Finally, not every type of research will benefit from this kind of collaboration. Even in organisations where MI and CI teams were at the married stage of this process, research into product innovation and development was still managed by separate teams. The reason: while transactional data provides insight into past usage of similar products, developing something new requires in-depth exploration of customer attitudes and unmet needs. Qualitative research data is much better for these kinds of efforts.

Joining forces isn’t the panacea to all of the challenges facing these two roles. But we predict that most companies will begin to move in this direction over the next three to five years, and market insight professionals must prepare for this. Will they lead this newly developed intelligence team in five years’ time? Probably not. Leaders of these new teams will be business people who can look across multiple data sources and work out what it all means for the business. Market insight professionals will have to build up their skills as business thinkers in the long term. But, regardless, they will play a key role in building the intelligent enterprise.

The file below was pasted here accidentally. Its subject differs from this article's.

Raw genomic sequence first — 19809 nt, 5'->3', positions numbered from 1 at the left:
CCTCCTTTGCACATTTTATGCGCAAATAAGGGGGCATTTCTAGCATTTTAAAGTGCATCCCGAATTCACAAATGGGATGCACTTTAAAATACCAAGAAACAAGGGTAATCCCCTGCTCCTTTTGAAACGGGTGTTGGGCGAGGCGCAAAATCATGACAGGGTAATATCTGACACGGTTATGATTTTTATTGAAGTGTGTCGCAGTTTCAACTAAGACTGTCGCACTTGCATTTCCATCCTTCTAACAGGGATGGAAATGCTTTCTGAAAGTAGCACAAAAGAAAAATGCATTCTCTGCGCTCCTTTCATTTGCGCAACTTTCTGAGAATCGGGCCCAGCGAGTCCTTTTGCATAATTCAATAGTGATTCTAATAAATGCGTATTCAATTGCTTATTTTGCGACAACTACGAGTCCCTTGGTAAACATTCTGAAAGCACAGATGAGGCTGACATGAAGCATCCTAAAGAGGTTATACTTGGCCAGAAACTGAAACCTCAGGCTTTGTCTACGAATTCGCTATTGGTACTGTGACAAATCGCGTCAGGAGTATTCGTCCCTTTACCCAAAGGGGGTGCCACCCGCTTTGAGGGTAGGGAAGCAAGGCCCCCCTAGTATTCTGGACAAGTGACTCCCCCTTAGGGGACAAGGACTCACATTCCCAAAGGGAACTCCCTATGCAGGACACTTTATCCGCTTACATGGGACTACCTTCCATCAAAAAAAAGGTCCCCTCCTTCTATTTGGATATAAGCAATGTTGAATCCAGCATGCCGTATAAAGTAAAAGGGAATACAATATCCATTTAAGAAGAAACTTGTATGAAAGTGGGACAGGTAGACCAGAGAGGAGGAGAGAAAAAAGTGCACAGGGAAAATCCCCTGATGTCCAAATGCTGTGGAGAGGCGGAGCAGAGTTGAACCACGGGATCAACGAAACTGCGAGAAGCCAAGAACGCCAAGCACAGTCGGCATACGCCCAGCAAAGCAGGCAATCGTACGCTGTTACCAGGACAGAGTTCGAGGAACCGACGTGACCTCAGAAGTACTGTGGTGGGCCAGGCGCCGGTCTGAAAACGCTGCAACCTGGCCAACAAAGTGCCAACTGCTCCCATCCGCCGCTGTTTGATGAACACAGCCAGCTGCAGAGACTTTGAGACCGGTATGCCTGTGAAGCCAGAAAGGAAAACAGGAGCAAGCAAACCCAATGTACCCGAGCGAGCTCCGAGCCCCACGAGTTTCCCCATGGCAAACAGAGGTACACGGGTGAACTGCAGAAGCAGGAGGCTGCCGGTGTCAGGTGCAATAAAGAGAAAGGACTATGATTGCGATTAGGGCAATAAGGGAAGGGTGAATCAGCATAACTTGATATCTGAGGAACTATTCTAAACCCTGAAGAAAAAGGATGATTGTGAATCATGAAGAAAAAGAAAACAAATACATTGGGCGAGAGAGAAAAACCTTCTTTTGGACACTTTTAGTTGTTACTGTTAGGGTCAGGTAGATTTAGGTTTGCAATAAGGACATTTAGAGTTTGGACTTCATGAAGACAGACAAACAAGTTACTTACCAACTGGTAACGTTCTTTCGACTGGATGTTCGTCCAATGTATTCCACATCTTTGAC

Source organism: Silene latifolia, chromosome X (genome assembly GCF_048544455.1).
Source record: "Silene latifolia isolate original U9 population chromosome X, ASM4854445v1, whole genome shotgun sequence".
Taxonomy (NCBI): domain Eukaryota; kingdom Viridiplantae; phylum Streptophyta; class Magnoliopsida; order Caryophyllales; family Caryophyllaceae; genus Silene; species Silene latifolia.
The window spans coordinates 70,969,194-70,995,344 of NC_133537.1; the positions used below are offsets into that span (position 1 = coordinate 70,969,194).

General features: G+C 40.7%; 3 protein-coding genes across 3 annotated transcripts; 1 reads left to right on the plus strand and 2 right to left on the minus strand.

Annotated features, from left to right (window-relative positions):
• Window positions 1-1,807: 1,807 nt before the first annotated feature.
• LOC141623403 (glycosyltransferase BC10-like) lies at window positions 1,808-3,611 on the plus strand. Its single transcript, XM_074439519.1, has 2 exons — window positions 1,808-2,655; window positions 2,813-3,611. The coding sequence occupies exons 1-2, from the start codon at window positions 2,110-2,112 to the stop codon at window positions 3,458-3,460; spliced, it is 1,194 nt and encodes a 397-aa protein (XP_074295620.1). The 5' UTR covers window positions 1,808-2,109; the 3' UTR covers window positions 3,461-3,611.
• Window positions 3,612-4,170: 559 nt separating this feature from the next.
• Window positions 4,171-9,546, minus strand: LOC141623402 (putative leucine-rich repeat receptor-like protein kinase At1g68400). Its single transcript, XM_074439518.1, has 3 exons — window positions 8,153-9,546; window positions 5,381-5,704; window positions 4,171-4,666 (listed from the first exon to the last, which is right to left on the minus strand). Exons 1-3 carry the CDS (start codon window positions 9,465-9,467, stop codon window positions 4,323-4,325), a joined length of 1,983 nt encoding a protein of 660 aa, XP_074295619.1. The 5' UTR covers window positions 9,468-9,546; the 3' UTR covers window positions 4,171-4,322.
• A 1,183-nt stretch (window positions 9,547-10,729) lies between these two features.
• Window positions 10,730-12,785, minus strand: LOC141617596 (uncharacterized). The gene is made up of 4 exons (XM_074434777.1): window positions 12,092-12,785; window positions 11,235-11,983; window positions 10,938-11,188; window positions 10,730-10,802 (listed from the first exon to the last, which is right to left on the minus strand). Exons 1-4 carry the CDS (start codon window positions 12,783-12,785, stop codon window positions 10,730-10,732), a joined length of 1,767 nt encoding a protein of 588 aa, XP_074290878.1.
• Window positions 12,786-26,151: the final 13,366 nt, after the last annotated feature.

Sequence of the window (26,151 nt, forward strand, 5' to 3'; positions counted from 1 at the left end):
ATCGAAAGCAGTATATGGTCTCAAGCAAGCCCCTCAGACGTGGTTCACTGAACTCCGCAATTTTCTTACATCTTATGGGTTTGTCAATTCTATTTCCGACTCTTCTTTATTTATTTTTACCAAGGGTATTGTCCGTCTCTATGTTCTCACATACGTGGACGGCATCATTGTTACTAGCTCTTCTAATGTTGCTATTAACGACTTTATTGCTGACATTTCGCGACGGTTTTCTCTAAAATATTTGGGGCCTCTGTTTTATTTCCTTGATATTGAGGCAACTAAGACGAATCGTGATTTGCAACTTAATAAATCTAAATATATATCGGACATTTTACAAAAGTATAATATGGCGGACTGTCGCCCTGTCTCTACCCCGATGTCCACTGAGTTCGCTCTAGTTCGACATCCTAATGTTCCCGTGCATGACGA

Reineke Reitsma is vice president and research director at Forrester Research


13 years ago

Many thanks for the article. This has been a key part of our thinking over the past 18 months as we've evolved from Virtual Surveys into Join the Dots. Clearly, the skillset of a market researcher needs to evolve from being just able to deal with primary research data, but also to filter and synthesise information from a variety of sources, and to identify connections between them to give clients the bigger picture.

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13 years ago

Interesting article. Thank you. It occurs to me that much of the thinking and practice related to co-creation that has been developed within (and outside) market research over the last five or more years - which aims to involve consumers in change/innovation - could also be useful in helping to break down these 'competitor' silos within organsations. Of course like all major restructuring, it needs the commitment of senior management and it needs the different organisational silos to see the personal benefist. As they say, Simples!